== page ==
The first question. What does it mean to be poor? The government defines poverty with a number and this number comes from the norms of a given society. Here in British Columbia, the LICO (low-income cut-off) is $24,600, such that a single person making less than this amount is thought to be living in poverty, or poor, or impoverished, or low-income. But the reality of what is means to live in poverty extends beyond the idea of low income. Being poor means being isolated from social services and resources, being restricted from participation in many aspects of cultural life, being stigmatized and discriminated against, living in a perpetual state of hopelessness, experiencing unmediated physical and psychological pain, being exposed to dangerous and/or dehumanizing conditions.
Let’s unpack some of the ways poverty can aversely affect mental health.
In an economy where 2/3’s of jobs require a university degree, and attending university carries exorbitantly high costs, living below the poverty line often means accepting dangerous and dehumanizing occupations such as factory work, various jobs in the service industry, construction work, sex work. It can mean working in jobs that are temporary, offer no job security, no healthcare benefits, and less than a living wage. Remember, a minimum wage DOES NOT equal a living wage. In British Columbia minimum wage is $11.35/h, whereas here in Vancouver a living wage is nearly $21/h. Let me be clear: I do not mean to imply that all construction workers or all factory workers or all sex workers find their jobs dehumanizing. Construction work for example, is not inherently dehumanizing. What is dehumanizing is a person’s lack of agency, their lack of options, their inability to choose, the lack of dignity and security afforded to them as employees.
Adderall is a drug that is often abused by factory workers, and anyone who has ever taken it can understand why. Adderall is a methamphetamine that works by increasing the amount of dopamine and norepinephrine in the brain. The net effect of this increase is hyper-focus and a limb-tingling euphoria. One can imagine why this euphoria would be necessary if one was processing dead livestock and euthanized pets at a rendering plant 12 hours a day. Can you imagine what it’s like to work 60 hours a week for 10$ an hour, inspecting and stuffing exactly 10 pieces of tuna into aluminum cans wearing rubber gloves and a rubber hair net?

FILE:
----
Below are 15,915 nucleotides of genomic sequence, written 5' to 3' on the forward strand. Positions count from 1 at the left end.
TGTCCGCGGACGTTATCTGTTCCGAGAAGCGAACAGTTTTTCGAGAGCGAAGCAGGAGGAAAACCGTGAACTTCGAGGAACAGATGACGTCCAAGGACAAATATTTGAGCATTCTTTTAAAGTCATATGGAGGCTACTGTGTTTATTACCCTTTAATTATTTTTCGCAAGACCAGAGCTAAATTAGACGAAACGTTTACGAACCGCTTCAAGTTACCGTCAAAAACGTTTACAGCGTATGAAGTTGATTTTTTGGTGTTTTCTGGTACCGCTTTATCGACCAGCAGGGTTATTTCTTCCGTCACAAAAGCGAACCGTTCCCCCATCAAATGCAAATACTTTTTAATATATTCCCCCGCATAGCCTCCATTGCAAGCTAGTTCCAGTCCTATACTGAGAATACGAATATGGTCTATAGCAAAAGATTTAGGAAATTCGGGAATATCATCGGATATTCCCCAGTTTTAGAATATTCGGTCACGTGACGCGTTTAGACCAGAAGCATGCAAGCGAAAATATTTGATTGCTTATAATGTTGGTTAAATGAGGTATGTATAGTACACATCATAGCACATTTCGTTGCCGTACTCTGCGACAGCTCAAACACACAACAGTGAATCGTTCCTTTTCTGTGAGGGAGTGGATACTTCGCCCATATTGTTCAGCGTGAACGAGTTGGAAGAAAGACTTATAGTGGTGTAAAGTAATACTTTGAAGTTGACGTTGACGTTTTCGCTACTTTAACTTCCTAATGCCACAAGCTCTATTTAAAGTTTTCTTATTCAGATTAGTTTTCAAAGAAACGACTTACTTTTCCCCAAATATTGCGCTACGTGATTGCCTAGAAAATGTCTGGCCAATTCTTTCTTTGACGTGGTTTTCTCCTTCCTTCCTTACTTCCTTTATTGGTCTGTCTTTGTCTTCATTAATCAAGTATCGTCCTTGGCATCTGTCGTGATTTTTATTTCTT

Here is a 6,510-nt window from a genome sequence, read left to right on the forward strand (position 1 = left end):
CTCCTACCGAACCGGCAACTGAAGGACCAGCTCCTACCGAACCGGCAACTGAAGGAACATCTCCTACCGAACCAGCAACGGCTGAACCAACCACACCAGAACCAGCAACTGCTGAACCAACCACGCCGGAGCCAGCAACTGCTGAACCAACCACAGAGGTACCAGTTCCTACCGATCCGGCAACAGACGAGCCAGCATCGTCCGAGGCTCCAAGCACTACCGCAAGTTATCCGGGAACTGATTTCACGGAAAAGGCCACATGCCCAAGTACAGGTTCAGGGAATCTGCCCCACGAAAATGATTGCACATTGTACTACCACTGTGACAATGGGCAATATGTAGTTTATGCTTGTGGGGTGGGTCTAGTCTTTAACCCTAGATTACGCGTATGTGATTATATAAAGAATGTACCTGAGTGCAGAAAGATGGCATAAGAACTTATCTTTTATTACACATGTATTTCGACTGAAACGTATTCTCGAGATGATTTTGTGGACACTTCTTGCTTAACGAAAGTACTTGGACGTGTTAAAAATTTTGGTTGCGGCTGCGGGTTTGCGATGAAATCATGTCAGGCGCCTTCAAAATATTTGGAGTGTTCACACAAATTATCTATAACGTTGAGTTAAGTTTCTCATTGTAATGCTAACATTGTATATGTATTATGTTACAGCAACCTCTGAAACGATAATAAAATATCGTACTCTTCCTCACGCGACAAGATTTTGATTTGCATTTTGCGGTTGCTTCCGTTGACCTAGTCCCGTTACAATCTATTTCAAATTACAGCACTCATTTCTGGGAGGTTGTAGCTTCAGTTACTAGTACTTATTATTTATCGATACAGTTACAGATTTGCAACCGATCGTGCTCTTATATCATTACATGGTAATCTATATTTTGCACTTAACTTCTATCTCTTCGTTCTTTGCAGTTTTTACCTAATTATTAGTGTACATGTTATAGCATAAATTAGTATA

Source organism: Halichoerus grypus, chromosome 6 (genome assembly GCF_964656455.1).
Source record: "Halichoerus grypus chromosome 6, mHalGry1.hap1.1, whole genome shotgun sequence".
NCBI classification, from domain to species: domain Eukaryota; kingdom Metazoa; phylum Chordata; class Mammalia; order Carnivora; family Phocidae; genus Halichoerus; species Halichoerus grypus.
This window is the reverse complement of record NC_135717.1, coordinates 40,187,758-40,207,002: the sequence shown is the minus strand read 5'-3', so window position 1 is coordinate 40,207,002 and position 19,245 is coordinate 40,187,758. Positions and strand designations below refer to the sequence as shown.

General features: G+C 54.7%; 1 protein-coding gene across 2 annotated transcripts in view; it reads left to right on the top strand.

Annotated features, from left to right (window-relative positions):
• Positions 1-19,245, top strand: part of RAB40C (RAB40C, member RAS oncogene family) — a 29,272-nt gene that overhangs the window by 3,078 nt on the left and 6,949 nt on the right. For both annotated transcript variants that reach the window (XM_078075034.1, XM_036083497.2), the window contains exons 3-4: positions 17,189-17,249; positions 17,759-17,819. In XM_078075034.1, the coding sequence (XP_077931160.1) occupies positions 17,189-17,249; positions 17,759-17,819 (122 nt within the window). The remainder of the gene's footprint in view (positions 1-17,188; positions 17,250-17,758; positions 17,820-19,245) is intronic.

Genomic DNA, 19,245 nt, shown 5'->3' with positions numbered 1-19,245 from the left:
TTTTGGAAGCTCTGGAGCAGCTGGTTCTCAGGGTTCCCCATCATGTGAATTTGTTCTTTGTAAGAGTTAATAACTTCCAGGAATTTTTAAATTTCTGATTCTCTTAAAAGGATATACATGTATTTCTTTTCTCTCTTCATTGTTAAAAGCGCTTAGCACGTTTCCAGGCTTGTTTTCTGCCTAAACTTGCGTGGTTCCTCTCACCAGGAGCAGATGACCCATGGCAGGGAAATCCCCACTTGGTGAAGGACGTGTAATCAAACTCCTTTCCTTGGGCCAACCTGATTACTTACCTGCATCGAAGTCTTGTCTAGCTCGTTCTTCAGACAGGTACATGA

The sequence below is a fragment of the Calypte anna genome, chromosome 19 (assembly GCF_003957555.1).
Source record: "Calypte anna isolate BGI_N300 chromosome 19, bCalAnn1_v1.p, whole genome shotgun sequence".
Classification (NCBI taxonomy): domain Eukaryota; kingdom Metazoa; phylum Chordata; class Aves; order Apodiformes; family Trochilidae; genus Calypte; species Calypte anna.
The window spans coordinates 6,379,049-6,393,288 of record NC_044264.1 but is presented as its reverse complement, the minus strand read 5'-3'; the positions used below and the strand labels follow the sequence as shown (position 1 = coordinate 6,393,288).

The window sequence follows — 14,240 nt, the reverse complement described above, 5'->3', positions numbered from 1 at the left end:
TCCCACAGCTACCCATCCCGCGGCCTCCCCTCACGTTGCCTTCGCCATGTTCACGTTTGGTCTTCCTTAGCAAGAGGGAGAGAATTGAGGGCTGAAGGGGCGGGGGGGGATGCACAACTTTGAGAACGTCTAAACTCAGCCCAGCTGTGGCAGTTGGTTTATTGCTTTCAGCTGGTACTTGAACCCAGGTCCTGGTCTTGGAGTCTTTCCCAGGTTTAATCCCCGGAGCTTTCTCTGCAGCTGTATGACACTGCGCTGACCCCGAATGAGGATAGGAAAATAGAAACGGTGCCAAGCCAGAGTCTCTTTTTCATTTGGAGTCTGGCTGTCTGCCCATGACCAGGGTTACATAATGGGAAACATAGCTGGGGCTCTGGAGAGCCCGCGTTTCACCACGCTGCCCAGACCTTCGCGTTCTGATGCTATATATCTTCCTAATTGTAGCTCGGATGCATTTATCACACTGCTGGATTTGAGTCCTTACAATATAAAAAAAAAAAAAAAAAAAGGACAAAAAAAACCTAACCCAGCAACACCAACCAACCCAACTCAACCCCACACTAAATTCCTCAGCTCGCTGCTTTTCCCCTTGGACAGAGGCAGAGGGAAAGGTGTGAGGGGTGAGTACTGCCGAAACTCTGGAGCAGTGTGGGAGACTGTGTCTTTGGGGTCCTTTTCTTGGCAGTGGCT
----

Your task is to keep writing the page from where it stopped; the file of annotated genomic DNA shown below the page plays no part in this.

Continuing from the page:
In sum, poverty leads to shitty repetitive and dangerous jobs without benefits or security. To top it off, being exposed to dangerous and depersonalizing stressors rarely results in making enough money to provide for oneself and one’s family.
On the subject of unmediated pain. Two and a half years ago I needed an emergency root canal. The bad news was in: the cost would be over $3000 dollars and none of it would be covered by healthcare. The Canadian healthcare system posits through policy that the eyes and the teeth and the mind do not belong to the body and are thus not deserving of coverage. I imagine this person, with dark hollow sockets for eyes, like veined rotten peach pits on either side of the nose; a toothless grin like a baby ingesting pablum or broth through a straw. And how to even imagine a person without a mind? The body and the mind are intertwined, it goes without saying.